=> ["%", "&", "*", "**", "+", "+@", "-", "-@", "/", "<", "<<", "<=", "<=>", "==", "===", "=~", ">", ">=", ">>", "JSON", "[]", "^", "__id__", "__send__", "`", "abs", "acts_like?", "ago", "b64encode", "between?", "blank?", "breakpoint", "byte", "bytes", "ceil", "chr", "class", "class_eval", "clone", "coerce", "copy_instance_variables_from", "daemonize", "day", "days", "dclone", "debugger", "decode64", "decode_b", "deep_clone", "denominator", "display", "div", "divmod", "downto", "dup", "duplicable?", "enable_warnings", "encode64", "enum_for", "eql?", "equal?", "even?", "exabyte", "exabytes", "extend", "extend_with_included_modules_from", "extended_by", "floor", "fortnight", "fortnights", "freeze", "from_now", "frozen?", "gcd", "gcdlcm", "gigabyte", "gigabytes", "hash", "hour", "hours", "id", "id2name", "inspect", "instance_eval", "instance_exec", "instance_of?", "instance_values", "instance_variable_defined?", "instance_variable_get", "instance_variable_names", "instance_variable_set", "instance_variables", "integer?", "is_a?", "is_haml?", "j", "jj", "kilobyte", "kilobytes", "kind_of?", "lcm", "load_with_new_constant_marking", "megabyte", "megabytes", "metaclass", "method", "methods", "minute", "minutes", "modulo", "month", "months", "multiple_of?", "next", "nil?", "nonzero?", "numerator", "object_id", "odd?", "ordinalize", "petabyte", "petabytes", "power!", "prec", "prec_f", "prec_i", "present?", "pretty_inspect", "pretty_print", "pretty_print_cycle", "pretty_print_inspect", "pretty_print_instance_variables", "private_methods", "protected_methods", "public_methods", "quo", "rdiv", "remainder", "remove_subclasses_of", "require", "require_association", "require_dependency", "require_library_or_gem", "require_or_load", "respond_to?", "returning", "round", "rpower", "second", "seconds", "send", "silence_stderr", "silence_stream", "silence_warnings", "since", "singleton_method_added", "singleton_methods", "size", "step", "subclasses_of", "succ", "suppress", "taguri", "taguri=", "taint", "tainted?", "tap", "terabyte", "terabytes", "times", "to_a", "to_bn", "to_enum", "to_f", "to_i", "to_int", "to_json", "to_param", "to_query", "to_r", "to_s", "to_sym", "to_utc_offset_s", "to_yaml", "to_yaml_properties", "to_yaml_style", "truncate", "try", "type", "unloadable", "untaint", "until", "upto", "week", "weeks", "with_options", "xchr", "year", "years", "zero?", "|", "~"]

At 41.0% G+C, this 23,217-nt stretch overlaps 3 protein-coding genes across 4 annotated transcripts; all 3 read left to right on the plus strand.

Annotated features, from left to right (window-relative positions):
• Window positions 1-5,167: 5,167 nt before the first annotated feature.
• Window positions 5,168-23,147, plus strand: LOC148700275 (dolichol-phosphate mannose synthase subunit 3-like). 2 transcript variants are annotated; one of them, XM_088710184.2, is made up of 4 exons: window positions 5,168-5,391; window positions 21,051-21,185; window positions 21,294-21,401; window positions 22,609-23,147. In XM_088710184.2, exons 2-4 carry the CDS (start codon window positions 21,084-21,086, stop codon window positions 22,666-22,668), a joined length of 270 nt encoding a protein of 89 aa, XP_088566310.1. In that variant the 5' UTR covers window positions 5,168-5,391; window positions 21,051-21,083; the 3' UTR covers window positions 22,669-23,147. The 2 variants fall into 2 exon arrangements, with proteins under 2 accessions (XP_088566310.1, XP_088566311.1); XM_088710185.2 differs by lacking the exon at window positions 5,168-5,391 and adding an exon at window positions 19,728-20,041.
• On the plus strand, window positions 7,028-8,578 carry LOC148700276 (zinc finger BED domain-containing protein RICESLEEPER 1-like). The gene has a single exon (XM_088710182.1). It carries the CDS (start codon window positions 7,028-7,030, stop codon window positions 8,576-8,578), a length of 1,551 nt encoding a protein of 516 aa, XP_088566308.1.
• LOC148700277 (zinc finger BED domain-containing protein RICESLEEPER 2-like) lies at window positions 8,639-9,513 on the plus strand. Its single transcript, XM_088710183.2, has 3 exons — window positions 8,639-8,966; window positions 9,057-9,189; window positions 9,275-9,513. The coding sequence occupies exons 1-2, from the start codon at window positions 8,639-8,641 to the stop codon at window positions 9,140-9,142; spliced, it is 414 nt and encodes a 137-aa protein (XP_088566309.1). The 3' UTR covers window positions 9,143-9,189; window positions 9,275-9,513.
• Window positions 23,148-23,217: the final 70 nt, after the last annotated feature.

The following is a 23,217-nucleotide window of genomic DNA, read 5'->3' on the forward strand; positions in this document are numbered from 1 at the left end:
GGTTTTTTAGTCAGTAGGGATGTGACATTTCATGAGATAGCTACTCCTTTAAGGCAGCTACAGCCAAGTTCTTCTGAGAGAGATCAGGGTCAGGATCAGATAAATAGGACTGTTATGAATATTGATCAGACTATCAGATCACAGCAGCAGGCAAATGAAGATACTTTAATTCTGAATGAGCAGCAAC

However, if you are looking at the source code, the methods are actually implemented by modules that have much more defined responsibilities:

33.class.ancestors
  => [Fixnum, Integer, JSON::Ext::Generator::GeneratorMethods::Integer, ActiveSupport::CoreExtensions::Integer::Time, ActiveSupport::CoreExtensions::Integer::Inflections, ActiveSupport::CoreExtensions::Integer::EvenOdd, Precision, Numeric, ActiveSupport::CoreExtensions::Numeric::Conversions, ActiveSupport::CoreExtensions::Numeric::Bytes, ActiveSupport::CoreExtensions::Numeric::Time, Comparable, Object, JSON::Ext::Generator::GeneratorMethods::Object, PP::ObjectMixin, ActiveSupport::Dependencies::Loadable, InstanceExecMethods, Base64::Deprecated, Base64, Kernel]